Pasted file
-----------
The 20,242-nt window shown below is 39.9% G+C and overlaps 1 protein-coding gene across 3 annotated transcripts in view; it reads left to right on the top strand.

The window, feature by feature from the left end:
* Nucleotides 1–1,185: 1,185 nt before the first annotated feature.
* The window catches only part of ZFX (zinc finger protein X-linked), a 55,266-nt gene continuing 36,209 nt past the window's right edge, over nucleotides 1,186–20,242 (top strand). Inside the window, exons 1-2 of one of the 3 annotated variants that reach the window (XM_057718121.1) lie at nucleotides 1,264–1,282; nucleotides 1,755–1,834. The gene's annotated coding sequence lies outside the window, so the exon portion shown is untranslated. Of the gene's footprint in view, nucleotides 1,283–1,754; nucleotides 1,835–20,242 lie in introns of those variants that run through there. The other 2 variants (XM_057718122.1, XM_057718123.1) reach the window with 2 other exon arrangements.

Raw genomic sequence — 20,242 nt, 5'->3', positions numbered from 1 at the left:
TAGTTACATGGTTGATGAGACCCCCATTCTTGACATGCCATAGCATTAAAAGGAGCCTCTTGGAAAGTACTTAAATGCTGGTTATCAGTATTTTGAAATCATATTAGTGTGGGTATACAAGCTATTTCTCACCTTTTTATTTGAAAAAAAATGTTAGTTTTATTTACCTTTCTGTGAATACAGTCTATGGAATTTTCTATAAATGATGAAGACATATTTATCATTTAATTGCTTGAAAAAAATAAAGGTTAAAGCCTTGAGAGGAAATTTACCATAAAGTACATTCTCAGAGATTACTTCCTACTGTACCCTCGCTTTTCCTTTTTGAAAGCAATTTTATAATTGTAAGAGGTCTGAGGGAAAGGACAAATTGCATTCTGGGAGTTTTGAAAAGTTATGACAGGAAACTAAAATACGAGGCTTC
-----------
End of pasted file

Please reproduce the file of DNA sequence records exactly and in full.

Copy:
The 20,242-nt window shown below is 39.9% G+C and overlaps 1 protein-coding gene across 3 annotated transcripts in view; it reads left to right on the top strand.

The window, feature by feature from the left end:
* Nucleotides 1–1,185: 1,185 nt before the first annotated feature.
* The window catches only part of ZFX (zinc finger protein X-linked), a 55,266-nt gene continuing 36,209 nt past the window's right edge, over nucleotides 1,186–20,242 (top strand). Inside the window, exons 1-2 of one of the 3 annotated variants that reach the window (XM_057718121.1) lie at nucleotides 1,264–1,282; nucleotides 1,755–1,834. The gene's annotated coding sequence lies outside the window, so the exon portion shown is untranslated. Of the gene's footprint in view, nucleotides 1,283–1,754; nucleotides 1,835–20,242 lie in introns of those variants that run through there. The other 2 variants (XM_057718122.1, XM_057718123.1) reach the window with 2 other exon arrangements.

Raw genomic sequence — 20,242 nt, 5'->3', positions numbered from 1 at the left:
TAGTTACATGGTTGATGAGACCCCCATTCTTGACATGCCATAGCATTAAAAGGAGCCTCTTGGAAAGTACTTAAATGCTGGTTATCAGTATTTTGAAATCATATTAGTGTGGGTATACAAGCTATTTCTCACCTTTTTATTTGAAAAAAAATGTTAGTTTTATTTACCTTTCTGTGAATACAGTCTATGGAATTTTCTATAAATGATGAAGACATATTTATCATTTAATTGCTTGAAAAAAATAAAGGTTAAAGCCTTGAGAGGAAATTTACCATAAAGTACATTCTCAGAGATTACTTCCTACTGTACCCTCGCTTTTCCTTTTTGAAAGCAATTTTATAATTGTAAGAGGTCTGAGGGAAAGGACAAATTGCATTCTGGGAGTTTTGAAAAGTTATGACAGGAAACTAAAATACGAGGCTTC